BDoc - Supporting Behavior-Driven Development

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BDoc - Supporting Behavior-Driven Development

By Per Otto Bergum Christensen

01 Oct 2008 | TheServerSide.com

Getting the words right is always important. In the context of unit testing it would be nice if a test says something useful, and to a broad audience. Behavior-driven development (BDD) with its practices gives guidelines for how this can be achieved, making use of the ubiquitous language when writing tests.

BDoc documents behavior specified by unit tests and adapts the conventions of BDD. This is done while still supporting the standard way of writing unit tests. BDoc is installed into a project as a Maven2 plug-in and supports JUnit3, JUnit4 and TestNG.

The basic approach to broaden the audience of unit tests is to convert the test method name to sentences and print a report. This was already done in 2003, by TestDox. BDoc takes this basic idea further by adding support for different styles of examples found in BDD, with the possibility of adding references between user stories and tests. Mixing user stories into the tests might sound like a strange idea, but it is actually fun and requirements are often given on this form anyway.

Take a look at the following test class:

@Ref(Story.TASKTRACKING)
public class TestExecutiveOfficer {

 private ExecutiveOfficer bob;

 @Before
 public void setupExecutiveOfficer() {
 bob = new ExecutiveOfficer("Bob");
 }

 @Test // Scenario - given[]When[]Then[] 
 public void            
   givenAnOfficerWithNoTasksWhenTheOfficerCreatesANewTaskThenEnsureItIsAssignedToTheOfficer(){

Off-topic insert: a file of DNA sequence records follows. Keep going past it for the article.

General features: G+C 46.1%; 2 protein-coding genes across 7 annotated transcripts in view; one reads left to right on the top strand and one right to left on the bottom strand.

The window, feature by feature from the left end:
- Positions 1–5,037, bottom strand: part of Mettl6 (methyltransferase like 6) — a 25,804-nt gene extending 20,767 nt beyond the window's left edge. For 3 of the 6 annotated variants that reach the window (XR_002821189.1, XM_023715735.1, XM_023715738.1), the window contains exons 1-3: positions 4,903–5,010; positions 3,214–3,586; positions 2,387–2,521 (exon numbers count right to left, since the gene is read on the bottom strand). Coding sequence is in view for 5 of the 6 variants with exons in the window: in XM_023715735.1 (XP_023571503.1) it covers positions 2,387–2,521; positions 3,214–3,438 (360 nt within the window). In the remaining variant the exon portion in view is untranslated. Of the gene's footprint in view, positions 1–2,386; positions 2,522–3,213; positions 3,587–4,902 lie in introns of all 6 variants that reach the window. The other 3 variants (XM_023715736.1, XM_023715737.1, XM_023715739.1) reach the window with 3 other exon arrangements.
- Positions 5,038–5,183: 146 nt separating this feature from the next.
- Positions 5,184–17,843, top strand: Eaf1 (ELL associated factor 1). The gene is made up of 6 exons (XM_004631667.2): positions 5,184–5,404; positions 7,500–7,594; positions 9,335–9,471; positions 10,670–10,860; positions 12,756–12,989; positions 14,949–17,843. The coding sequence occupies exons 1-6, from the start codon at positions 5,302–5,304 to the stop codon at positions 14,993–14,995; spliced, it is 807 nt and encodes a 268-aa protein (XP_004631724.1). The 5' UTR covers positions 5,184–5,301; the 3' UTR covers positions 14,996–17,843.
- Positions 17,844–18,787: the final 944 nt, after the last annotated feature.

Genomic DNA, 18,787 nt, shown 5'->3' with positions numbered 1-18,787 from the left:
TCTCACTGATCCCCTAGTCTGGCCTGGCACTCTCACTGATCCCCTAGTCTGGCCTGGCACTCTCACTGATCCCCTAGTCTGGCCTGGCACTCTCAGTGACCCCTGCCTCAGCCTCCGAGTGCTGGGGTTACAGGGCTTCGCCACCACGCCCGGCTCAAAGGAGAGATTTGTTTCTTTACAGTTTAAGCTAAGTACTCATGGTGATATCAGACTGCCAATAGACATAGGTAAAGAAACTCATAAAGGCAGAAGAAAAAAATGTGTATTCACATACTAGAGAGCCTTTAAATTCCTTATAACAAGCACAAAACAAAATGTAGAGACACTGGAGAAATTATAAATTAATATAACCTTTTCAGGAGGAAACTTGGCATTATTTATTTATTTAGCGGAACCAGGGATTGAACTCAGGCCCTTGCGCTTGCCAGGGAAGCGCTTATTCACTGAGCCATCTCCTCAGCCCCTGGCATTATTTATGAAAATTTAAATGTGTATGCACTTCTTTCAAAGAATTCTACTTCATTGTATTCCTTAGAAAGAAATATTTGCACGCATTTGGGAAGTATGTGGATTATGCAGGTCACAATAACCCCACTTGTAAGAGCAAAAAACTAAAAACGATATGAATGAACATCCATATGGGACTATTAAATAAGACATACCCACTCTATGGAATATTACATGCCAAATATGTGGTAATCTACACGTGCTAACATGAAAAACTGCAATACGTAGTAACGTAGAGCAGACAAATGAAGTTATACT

Task task = bob.createTask("Register salesorder");
 assertTrue(bob.isAssignedTo(task));
 }
 
 @Test // Specification - should[]
 public void shouldBeAbleToStartATaskAssigned() {
 Task task = bob.createTask("Register salesorder");
 bob.start(task);
 assertTrue(task.isInProgress());
 }

 @Test // Statement - []
 public void aNewExecutiveOfficerShouldNotHaveAnyTasksInHisOrHerTaskList() {
 assertTrue(bob.getTaskList().getList().isEmpty());
 }
}

The example above contains all the elements that BDoc will handle:

  • Story reference (@Ref(Story.TASKTRACKING))
  • Test written as an example of type scenario (public void givenAnOfficer...)
  • Test written as an example of type specification (public void shouldBeAble...)
  • Test written as statement (public void aNewExecutiveOfficer...)

The resulting bdoc is shown below:

Tasktracking demo

As an executive officer,
I want to manage tasks,
so that I can keep track

Scenarios 

  • Given an officer with no tasks
  • When the officer creates a new task
  • Then ensure it is assigned to the officer

Specifications 

  • ExecutiveOfficer
    • Should be able to start a task assigned

Statements 

  • ExecutiveOfficer
    • A new executive officer should not have any tasks in his or her task list

The Doc

BDoc does not require tests to be written as scenarios, specifications, or be referenced by user stories. To get a feel of what your unit tests communicates it's only necessary to install the plug-in and run mvn bdoc:doc.

After a first run of BDoc the result could be:

com.googlecode.bdoc.examples.account

Statements 

  • Account
    • Case 1
    • Case 2
    • Case 3

A reader of this could probably tell that Account supports three different cases. You would need to look at the test code to understand what an Account is about, or the actual source. This is good case for BDoc, to make sentences out of the test method names. After renaming the tests and a second run of BDoc the result could be:

om.googlecode.bdoc.examples.account

Specifications 

  • Account
    • Should add deposit to balance
    • Should withdraw amount from balance
    • Should not be overdrawn

Value is added to the generated report just by giving some attention to how a test is named. Note that we now have used three specifications. Writing a test as a specification is often better than writing it as a statement. A statement could by anything. A specification leads the developer to specify behaviour where the result can easily be asserted.